In case you didn’t know: one of the hottest topics in the search world today revolves around websites that are YMYL, or “your money or your life,” and E-A-T, or “expertise, authoritativeness, and trustworthiness.”
These are terms from Google’s Quality Raters Guidelines handbook, which is republished frequently. After a major Google update in December 2018 in which many webmasters got hammered severely, it was speculated that Google was increasingly considering YMYL types of sites and the people who run them.
This handbook is from the Google Quality Raters team, which is a different team than those who work on Google’s search engine algorithms.
What Is the Google Quality Raters Team?
The Google Quality Raters Team is a group of people who manually rate websites based on certain factors.
Their handbook discusses several of these factors in-depth, including E-A-T, YMYL and their context for how the human quality raters are supposed to rate websites.
SEO pro Marie Haynes was one of the first people to publish lengthy articles on the topic. However, much of that is speculation as they do not currently exist in Google’s algorithm (that we know of).
For proof, consider that it’s currently possible to rank a site entirely based on content and without attribution to any one author.
What’s more, John Mueller himself says in the video that they are not part of the algorithms.
It’s generally pointless to refer to these rater guidelines because you’re optimizing for guidelines that do not exist, and you may be costing your client a lot of money by focusing on efforts that may not create a return on their investment.
What Is E-A-T and YMYL?
E-A-T, also known as “expertise, authoritativeness, and trustworthiness,” refers to specific parameters in the quality raters guidelines that are likely factors in how human raters evaluate sites appearing in Google’s search results.
The Google Search Quality Evaluator Guidelines defines E-A-T as the following:
YMYL, or “Your Money or Your Life,” is defined as “pages that have a substantial impact on a person’s future life, including happiness, health, financial stability or safety.”
Now that we have the basics covered, John Mueller explained in a recent hangout that you should focus on E-A-T for YMYL pages but that it is still not yet part of Google’s algorithms.
Ritu Nagarkoti asked John:
John Mueller answered:
Ritu Nagarkoti replied:
Then John said:
Key Takeaways from John’s Comments
There are several takeaways that we can gather from John’s input.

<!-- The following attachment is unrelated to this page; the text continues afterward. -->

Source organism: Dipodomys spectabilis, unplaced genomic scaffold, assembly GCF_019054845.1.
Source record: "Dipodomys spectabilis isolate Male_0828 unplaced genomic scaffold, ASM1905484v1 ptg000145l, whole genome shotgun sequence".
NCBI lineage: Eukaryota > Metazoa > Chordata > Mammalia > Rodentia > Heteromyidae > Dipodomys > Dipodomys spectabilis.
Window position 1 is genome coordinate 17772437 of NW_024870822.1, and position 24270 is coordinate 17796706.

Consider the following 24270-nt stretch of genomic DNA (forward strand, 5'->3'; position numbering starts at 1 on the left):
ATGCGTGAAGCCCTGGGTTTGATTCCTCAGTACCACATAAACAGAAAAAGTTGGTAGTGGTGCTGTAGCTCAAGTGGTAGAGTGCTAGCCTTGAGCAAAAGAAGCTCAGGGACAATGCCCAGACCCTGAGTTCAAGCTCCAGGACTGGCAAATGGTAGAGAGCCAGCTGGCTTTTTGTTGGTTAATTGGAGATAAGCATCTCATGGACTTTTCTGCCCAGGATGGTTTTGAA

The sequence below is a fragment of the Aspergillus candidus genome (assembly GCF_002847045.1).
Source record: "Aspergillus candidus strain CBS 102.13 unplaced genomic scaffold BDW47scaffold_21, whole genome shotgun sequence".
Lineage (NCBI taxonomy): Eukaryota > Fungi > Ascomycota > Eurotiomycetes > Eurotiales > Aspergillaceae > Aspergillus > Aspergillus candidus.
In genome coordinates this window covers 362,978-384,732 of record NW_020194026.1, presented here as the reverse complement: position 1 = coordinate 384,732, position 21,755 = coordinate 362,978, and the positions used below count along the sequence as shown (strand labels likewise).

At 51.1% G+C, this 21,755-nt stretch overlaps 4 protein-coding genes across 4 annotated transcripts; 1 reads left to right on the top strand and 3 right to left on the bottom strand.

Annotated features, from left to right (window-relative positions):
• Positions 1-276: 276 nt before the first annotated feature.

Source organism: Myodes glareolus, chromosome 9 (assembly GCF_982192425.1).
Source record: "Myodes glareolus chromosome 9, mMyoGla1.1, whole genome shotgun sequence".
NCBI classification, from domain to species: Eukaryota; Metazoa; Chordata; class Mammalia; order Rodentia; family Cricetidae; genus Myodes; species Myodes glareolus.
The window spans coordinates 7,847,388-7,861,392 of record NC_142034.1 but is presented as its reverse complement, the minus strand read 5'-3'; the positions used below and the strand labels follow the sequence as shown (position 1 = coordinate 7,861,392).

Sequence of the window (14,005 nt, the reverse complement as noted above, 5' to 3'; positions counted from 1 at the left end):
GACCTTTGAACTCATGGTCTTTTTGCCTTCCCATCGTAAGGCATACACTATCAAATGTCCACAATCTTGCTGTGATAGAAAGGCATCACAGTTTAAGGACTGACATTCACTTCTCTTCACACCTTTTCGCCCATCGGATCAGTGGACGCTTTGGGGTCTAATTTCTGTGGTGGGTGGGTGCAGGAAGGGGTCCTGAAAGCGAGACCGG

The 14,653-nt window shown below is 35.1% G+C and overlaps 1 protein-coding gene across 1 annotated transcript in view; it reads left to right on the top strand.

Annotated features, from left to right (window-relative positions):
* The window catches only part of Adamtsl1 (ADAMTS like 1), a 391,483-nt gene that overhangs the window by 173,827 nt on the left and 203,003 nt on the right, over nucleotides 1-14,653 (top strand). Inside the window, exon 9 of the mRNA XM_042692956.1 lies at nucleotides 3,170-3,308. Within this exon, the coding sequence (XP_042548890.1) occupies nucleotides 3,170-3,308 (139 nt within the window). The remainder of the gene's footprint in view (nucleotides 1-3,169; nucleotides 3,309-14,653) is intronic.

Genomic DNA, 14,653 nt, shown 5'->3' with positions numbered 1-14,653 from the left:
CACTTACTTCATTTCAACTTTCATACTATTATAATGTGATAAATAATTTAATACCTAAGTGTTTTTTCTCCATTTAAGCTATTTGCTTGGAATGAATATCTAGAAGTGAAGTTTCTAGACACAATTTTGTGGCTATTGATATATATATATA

- That E-A-T is important, especially on those YMYL sites.
- E-A-T is not baked into the algorithm, so you must think of them as something that can benefit human quality raters who view the site from the perspective of the user.
- Make sure that you create a good website. This means quality content, writing and making sure that you tick off everything on the quality boxes for your industry.
- Certain industries are highly sensitive to E-A-T, such as the medical field. Make sure to use experts from those fields (such as board certified doctors) when you write your content about such topics.
- The human quality raters don’t make the algorithms. They work across channels with the search quality team, however, in making sure they have the tools they need to create algorithms that deliver sites that will reward what the user is looking for when they enter their search query.
- There is no single tactic, technique or trick that will propel your site to the top of the SERPs for your niche. Instead, focus on the big picture by creating a site that is impressive from its quality to its user experience to its SEO itself.
We think that also means paying attention to how SEO elements work together, and that not everything that’s great for the user experience is also good for SEO.
What Are You Doing for Your Own E-A-T?
If you have a site that’s considered YMYL, E-A-T is a significant consideration.
While it is true that it’s possible to rank sites without author attribution, certain industries require deeper authoritative expertise than others.
Law firms are a prime example. You would want the attorneys who represent you to be knowledgeable in the topics which are common in their field, right? Same goes for the medical field. You would want content that’s at least backed up by top experts in the field as well, right?
Ditto for financial advice—you would want financial advice that is also backed up by top bankers and other authors, correct?
The expertise and authoritativeness part of the equation is important for the YMYL industries that Google has defined. But, it’s not be-all and end-all, either, and there are exceptions.
For instance, when ranking an affiliate site for targeted keyword phrases when you’d rather leave an author off the site itself.
Either way, E-A-T still becomes part of the consideration, even when deciding what not to do for your site.
John Mueller’s comments serve as a precautionary measure to ensure that you pass the human assessment “smell test.” And that’s all.
Remember that E-A-T is not technically part of the algorithm, so you must use your best judgment to decide whether or not you want to proceed with the E-A-T factors or leave them out.
It could turn out to be an important decision, depending on your site.